The History Books
[Illustration: (drop cap T) Assyrian idol-god]

Thus little by little the Book of God grew, and the people He had chosen to be its guardians took their place among the nations.

A small place it was from one point of view! A narrow strip of land, but unique in its position as one of the highways of the world, on which a few tribes were banded together. All around great empires watched them with eager eyes; the powerful kings of Assyria, Egypt, and Babylonia, the learned Greeks, and, in later times, the warlike Romans.

How small and unimportant the Israelites appeared to the world then! Yet we know that in reality they were greater than any people the world had ever seen. God's words have been fulfilled; through the Children of Israel all the nations of the world are blessed.

The old empires have crumbled into dust; the great conquerors of ancient days are forgotten; few people to-day remember the names of the wise men of Greece and Rome, but our lives and thoughts are daily influenced by the thoughts, words, and deeds of the Jews of old. Abraham, Jacob, Moses, Samuel, David, Elijah -- their very names are nearer and dearer to us than those of the heroes of our own land.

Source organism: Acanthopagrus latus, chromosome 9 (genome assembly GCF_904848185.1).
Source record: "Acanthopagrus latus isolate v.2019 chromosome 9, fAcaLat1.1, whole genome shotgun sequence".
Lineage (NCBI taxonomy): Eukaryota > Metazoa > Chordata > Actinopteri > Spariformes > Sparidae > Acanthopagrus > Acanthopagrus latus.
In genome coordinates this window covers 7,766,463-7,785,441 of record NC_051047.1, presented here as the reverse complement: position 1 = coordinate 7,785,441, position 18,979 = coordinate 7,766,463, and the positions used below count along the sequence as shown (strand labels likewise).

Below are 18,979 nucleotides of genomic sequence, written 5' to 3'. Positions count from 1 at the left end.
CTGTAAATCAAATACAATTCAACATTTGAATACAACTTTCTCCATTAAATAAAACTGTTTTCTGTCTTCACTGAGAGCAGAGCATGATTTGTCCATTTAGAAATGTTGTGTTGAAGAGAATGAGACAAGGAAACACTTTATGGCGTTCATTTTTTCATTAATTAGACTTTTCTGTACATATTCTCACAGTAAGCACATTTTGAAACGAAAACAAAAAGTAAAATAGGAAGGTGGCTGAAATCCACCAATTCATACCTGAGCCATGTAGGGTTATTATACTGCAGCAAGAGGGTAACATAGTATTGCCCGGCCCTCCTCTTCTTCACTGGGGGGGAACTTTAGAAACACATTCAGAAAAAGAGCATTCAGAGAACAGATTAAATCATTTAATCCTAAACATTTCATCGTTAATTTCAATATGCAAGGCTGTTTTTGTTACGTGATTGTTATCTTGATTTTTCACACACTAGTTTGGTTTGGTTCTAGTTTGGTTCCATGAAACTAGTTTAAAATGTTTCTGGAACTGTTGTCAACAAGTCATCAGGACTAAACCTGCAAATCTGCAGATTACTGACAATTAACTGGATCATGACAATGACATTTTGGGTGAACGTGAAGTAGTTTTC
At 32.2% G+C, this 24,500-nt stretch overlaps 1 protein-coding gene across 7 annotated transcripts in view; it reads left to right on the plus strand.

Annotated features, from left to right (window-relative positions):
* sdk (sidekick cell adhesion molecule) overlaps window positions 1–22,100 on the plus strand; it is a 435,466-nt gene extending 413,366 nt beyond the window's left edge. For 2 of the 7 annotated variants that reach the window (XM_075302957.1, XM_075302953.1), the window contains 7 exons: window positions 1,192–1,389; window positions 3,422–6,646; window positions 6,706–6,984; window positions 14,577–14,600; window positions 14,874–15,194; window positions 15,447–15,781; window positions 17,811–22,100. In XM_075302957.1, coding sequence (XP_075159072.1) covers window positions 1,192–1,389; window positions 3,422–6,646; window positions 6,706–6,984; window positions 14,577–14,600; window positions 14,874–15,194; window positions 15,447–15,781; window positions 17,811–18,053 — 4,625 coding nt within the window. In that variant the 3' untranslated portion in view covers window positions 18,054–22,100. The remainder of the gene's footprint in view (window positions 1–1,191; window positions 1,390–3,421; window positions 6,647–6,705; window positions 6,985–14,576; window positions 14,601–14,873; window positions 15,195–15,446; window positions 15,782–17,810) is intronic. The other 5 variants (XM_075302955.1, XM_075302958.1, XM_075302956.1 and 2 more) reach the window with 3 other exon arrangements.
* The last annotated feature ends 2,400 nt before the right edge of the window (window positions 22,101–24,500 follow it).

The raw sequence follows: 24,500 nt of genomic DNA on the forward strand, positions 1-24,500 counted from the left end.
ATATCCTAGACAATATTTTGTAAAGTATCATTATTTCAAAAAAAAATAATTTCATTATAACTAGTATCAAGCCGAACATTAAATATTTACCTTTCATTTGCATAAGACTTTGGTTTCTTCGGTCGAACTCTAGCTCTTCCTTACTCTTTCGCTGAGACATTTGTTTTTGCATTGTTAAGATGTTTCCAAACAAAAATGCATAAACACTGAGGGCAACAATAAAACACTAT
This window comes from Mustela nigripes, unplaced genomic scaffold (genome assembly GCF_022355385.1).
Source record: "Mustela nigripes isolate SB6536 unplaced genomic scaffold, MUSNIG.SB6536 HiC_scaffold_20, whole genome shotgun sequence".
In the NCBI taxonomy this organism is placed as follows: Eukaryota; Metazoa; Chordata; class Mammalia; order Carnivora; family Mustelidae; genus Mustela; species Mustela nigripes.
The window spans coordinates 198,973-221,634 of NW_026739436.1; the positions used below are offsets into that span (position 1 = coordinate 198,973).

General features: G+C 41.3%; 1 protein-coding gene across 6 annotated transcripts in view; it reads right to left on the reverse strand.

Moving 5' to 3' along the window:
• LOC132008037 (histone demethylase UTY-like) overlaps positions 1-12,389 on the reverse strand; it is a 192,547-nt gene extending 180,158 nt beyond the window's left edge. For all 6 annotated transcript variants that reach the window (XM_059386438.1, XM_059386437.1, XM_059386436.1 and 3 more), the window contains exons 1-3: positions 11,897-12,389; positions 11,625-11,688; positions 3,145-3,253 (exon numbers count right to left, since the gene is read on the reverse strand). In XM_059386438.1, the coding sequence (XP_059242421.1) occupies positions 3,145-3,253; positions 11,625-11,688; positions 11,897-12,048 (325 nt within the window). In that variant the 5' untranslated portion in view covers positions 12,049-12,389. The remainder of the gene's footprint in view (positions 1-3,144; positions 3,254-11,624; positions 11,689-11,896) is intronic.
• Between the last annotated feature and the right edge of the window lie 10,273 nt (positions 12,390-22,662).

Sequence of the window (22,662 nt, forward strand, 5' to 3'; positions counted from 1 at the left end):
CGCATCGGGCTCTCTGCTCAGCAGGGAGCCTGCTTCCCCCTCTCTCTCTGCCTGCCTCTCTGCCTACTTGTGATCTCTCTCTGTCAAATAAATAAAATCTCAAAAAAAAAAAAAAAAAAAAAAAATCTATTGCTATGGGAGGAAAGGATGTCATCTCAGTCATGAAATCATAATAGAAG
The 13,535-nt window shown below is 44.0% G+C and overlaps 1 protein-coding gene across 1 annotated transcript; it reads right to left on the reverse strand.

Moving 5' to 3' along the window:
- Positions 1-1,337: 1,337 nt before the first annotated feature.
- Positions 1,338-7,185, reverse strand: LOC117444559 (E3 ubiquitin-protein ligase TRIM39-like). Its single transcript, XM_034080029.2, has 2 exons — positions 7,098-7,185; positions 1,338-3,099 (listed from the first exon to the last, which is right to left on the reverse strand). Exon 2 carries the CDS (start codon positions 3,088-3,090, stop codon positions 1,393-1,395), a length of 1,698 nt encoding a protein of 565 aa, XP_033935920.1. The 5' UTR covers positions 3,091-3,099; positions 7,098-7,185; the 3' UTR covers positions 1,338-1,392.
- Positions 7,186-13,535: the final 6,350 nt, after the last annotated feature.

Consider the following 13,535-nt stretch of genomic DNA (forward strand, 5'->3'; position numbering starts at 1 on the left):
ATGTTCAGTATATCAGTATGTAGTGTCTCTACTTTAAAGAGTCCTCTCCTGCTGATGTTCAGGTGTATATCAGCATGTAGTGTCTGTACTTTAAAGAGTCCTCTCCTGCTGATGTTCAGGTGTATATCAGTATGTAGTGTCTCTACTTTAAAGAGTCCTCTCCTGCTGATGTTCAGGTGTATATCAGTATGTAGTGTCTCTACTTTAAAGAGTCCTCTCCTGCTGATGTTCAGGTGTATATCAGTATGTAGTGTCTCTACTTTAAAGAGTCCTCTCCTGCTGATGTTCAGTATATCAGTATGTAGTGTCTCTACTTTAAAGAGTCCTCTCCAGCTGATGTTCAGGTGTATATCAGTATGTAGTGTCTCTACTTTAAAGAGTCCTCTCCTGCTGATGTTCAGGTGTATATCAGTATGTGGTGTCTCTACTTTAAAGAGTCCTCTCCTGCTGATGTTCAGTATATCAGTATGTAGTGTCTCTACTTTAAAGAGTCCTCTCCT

When Queen Victoria was asked the secret of England's greatness, she held up a Bible. Their Sacred Book was all that the Jews possessed. Their whole greatness was wrapped up in it. As the heathen truly said, they were 'The People of the Book.'

And now let us glance at the history books of the Bible. The first and second Books of Samuel have been put together from several other records. Most likely Samuel himself did part of the work. In Shiloh, where he was educated, the old documents were kept, and Samuel, the gifted lad, who so early gave his heart to God, was in every way fitted to write the story of the Lord's chosen people during his own life-time.

The Bible mentions several other histories that were written in these days besides those which we know. 'Now the acts of David the king, first and last, behold, they are written in the book of Samuel the seer, and in the book of Nathan the prophet, and in the book of Gad the seer.' (These last have disappeared.) (1 Chronicles xxix.29.)

Stores of books were being gathered. When, for instance, Saul was chosen king, Samuel 'wrote in a book and laid it up before the Lord.' (1 Samuel x.25.) These books were most likely written on a rough kind of parchment, made from the skins of goats, sewn together, and rolled up into thick rolls.